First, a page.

We think 2022 will be a tougher year for the economy and for stocks. As such, we believe investors should moderate their return expectations and be prepared for increased market volatility.
Many pundits are arguing that value-type stocks, like banks and energy firms, will continue to perform better than growth-oriented stocks, like Google and Microsoft. Their view is underpinned by the mathematical reality that higher interest rates weigh more heavily on the valuations of businesses that produce greater earnings further into the future. Yet, it’s also true that growth stocks tend to outshine value stocks when economic growth slows, as investors are usually inclined to pay a bigger premium for the narrower group of businesses that can deliver growth in a slower-growth world.
In general, we expect large-cap stocks – the big and familiar companies that dominate our clients’ portfolios – to do better than small-cap stocks in 2022. This is typically the case when investors start to get nervous late in an investment cycle. Because central banks are expected to raise interest rates to fight inflation and since growth stocks are considerably pricier than their value counterparts, it’s tempting to favour value stocks over growth. While that is a logical conclusion, we think it is too broad a generalization. The correct posture will likely prove to be more nuanced, in our opinion.
We think quality will override growth and value as the most important factor this year, and we believe both growth and value stocks with strong fundamentals will perform well in an environment with slower economic growth and tighter monetary policy. Larger, higher-quality growth businesses with deep economic moats and reasonable valuations should be favoured over more speculative, higher-growth businesses. Accordingly, we favour the FAANGM group of businesses (Facebook, Apple, Amazon, Netflix, Google and Microsoft) and other large growth stocks like Visa and Starbucks over the speculative, higher-growth businesses promoted by Ms. Wood and featured in the ARK ETF.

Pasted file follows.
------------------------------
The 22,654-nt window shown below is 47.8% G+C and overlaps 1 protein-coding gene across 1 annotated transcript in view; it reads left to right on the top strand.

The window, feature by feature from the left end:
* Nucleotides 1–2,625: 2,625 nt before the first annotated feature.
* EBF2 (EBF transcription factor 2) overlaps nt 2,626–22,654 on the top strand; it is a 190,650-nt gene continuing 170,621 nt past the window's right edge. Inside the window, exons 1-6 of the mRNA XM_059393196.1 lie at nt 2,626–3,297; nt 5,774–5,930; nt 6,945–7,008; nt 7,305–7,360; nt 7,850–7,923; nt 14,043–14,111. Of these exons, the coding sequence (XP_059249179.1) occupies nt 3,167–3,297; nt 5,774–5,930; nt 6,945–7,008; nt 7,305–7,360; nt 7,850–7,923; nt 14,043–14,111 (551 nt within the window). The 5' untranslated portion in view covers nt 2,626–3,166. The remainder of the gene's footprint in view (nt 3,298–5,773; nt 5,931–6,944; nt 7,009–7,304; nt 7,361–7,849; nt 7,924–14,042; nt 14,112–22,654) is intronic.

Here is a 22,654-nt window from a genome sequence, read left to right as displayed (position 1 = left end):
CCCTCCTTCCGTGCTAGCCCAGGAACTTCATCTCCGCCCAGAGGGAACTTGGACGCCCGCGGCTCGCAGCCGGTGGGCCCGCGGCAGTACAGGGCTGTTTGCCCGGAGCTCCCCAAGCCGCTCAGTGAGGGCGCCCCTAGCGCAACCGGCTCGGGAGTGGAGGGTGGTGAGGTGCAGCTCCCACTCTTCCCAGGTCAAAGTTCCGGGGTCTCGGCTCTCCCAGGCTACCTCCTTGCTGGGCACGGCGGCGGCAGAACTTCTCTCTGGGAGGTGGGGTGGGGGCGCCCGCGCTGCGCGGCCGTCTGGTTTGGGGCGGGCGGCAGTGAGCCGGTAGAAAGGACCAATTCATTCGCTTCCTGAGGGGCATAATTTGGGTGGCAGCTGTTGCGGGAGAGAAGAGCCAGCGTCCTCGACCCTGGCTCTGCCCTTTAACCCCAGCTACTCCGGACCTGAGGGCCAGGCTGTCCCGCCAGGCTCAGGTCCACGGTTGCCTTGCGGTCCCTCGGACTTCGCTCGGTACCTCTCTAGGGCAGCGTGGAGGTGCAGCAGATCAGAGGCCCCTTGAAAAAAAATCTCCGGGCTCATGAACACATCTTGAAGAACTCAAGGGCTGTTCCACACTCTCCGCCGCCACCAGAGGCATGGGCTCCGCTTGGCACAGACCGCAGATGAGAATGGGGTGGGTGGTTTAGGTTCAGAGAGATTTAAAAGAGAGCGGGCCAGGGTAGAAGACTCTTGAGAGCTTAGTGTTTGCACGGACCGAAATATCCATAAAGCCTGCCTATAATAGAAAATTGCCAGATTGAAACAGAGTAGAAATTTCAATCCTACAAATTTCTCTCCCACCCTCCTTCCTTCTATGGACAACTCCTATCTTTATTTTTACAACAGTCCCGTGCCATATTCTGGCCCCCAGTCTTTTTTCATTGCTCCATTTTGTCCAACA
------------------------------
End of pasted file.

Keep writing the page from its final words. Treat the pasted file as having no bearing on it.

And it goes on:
With many of the former market darlings down considerably from their highs, some investors see bargains and opportunity. While there are certain to be proverbial “babies thrown out with the bathwater,” we caution against the idea of using discounts to peak values as a barometer. Peak valuations achieved during a liquidity-driven speculative craze are seldom good yardsticks to measure value. In many cases, the prices of the former darlings are still higher than their pre-pandemic levels and rich relative to their underlying fundamentals. If the fall-out from the dot-com bubble is a guide, it could be a long time before speculative growth stocks shine again.
Higher-quality value firms – both large and small – with solid and enduring business models and strong balance sheets should be favoured over lower-quality value businesses. Canadian Banks, Utilities, Telcos, Consumer Staples and Health Care are among the value-oriented industries that we think will outperform in 2022. While we are generally less enthusiastic about economically sensitive businesses, we remain constructive on Energy firms, as oil and gas prices will likely be supported by the lack of investment in the sector in recent years.
Above all else, we believe it’s important to be diversified. While our top-down views on the economic outlook have some influence on our bottom-up, company-by-company analysis and recommendations, it’s important to appreciate that economic forecasts can be wrong. Consequently, it’s most important to focus on where businesses will be three to five years down the road and make sure portfolios hold a diverse collection of high-quality businesses that will endure and thrive in the long run.